April 21, 2004

Homeless and Privacy


Cindy Southworth, of the National network to End Domestic Violence, pointed out that there has been an initiative to collect information on the homeless to have a better understanding of the situation of the homeless. While this is an admirable goal, it requires the collection of data on victims of domestic violence who are fleeing their attackers—this collection of data threatens these women.

Southworth questions whether there is ever truly informed consent to the collection of this data and whether there are low tech, less invasive means of collecting reasonably accurate counts of homeless individuals (such as Thursday night shelter counts). She makes an impassioned plea to balance the value of detailed information on the homeless population against the cost of the lives of the victims of domestic violence who are traced through these central databases.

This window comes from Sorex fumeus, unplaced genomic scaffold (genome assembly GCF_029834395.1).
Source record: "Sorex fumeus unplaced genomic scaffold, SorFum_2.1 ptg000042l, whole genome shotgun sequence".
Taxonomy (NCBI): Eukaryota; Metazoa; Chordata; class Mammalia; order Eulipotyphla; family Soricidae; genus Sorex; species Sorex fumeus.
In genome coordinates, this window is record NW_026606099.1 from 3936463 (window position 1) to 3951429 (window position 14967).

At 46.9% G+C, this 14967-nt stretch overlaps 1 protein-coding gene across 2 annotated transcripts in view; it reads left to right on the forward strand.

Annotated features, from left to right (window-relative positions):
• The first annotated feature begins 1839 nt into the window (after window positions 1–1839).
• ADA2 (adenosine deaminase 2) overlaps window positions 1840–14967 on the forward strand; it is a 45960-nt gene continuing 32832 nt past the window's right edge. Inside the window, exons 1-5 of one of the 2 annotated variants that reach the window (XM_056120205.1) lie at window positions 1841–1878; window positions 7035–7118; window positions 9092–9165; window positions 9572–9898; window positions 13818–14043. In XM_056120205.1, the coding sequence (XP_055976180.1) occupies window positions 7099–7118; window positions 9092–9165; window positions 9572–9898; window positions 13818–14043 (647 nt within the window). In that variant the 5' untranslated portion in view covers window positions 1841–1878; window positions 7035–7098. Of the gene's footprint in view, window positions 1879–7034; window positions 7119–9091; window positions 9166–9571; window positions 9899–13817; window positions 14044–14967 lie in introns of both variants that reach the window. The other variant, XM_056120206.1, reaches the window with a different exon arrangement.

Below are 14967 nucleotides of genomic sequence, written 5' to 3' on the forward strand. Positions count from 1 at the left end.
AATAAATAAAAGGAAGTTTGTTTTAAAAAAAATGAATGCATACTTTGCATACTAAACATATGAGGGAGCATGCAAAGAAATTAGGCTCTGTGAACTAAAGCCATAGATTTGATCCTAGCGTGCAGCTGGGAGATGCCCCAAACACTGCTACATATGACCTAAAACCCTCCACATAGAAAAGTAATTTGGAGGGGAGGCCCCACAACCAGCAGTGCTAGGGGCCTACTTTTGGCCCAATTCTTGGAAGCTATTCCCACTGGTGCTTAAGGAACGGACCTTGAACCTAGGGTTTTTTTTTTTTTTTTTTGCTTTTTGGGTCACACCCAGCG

Chance Martin, of the SF Coalition on the Homeless, discussed HMIS. Collection of information on the homeless in HMIS systems are required by HUD—in order to be eligible for federal funding to assist the homeless you need to have such a system in place. These systems frequently require biometric finger scans and a digital portrait to identify the homeless.

There is both support and opposition among the homeless who are subjected to these systems. Some perceive it as a means for identifying criminals within the system and obtaining safer shelters. About an equal number object to such treatment as demeaning and treating all homeless as if they are criminals.

This is an unfunded mandate that promises little to help the homeless.

Chris Hoofnagle, of EPIC moderated the discussion. He pointed out that high technology is being used to monitor the technologically disenfranchisedis frightening new ways.

Posted by amalie at April 21, 2004 10:59 AM
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